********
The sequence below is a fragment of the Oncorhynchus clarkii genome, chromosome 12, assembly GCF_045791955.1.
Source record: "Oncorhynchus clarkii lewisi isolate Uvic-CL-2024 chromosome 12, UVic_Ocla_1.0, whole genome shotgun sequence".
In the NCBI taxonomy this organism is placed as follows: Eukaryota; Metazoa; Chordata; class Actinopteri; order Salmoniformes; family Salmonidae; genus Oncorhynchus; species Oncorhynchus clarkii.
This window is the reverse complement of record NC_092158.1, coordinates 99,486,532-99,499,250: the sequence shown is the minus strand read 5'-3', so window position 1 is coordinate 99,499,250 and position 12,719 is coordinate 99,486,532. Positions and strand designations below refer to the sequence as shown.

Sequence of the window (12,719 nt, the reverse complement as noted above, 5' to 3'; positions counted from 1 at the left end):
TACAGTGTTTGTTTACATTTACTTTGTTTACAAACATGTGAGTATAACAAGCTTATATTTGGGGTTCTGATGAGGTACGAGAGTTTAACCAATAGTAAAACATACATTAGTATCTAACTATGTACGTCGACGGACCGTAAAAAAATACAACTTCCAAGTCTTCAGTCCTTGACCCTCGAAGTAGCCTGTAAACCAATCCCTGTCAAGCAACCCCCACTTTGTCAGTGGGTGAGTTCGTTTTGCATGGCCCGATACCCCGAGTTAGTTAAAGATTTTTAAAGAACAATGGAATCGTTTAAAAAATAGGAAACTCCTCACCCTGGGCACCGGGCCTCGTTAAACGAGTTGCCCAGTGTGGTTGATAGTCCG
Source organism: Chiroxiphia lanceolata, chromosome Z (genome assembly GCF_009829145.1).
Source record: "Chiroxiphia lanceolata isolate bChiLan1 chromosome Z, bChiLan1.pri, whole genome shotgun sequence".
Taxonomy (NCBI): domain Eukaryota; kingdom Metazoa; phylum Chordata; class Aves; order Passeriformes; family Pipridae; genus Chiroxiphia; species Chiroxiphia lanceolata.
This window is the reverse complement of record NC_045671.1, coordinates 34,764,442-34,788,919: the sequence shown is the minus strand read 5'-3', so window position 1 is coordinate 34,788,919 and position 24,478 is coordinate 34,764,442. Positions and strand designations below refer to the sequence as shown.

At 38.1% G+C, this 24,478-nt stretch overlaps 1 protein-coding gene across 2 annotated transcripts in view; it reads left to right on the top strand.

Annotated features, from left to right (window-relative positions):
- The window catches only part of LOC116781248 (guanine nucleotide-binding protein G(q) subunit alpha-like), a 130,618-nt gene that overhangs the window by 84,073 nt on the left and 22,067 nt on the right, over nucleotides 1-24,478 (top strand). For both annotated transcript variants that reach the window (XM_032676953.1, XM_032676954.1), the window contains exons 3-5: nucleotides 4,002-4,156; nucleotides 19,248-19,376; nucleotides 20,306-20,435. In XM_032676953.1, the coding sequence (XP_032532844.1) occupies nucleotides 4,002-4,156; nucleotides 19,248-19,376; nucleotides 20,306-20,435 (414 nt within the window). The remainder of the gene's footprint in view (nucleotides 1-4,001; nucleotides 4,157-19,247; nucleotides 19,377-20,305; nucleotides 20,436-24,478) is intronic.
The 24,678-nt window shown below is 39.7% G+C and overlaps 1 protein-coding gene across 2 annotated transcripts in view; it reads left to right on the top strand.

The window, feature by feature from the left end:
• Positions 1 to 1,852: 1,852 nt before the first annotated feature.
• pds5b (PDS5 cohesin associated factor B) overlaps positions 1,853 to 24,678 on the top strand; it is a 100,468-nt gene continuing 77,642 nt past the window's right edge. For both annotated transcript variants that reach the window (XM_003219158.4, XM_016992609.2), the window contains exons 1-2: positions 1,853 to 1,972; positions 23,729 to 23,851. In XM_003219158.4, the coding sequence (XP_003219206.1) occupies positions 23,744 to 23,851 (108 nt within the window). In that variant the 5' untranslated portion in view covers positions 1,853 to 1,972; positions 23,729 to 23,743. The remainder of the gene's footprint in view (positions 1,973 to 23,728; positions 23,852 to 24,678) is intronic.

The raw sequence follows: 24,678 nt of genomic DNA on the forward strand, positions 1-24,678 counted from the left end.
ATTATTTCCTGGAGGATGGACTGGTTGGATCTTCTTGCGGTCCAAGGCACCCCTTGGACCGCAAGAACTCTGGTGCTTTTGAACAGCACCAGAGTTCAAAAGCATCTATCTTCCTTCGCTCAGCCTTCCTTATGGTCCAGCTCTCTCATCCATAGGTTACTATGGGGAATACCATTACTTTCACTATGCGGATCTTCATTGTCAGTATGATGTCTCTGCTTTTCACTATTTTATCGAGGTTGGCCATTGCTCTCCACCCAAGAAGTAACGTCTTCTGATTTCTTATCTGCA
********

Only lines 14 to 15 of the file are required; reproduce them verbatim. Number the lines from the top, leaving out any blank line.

The 24,678-nt window shown below is 39.7% G+C and overlaps 1 protein-coding gene across 2 annotated transcripts in view; it reads left to right on the top strand.

The window, feature by feature from the left end: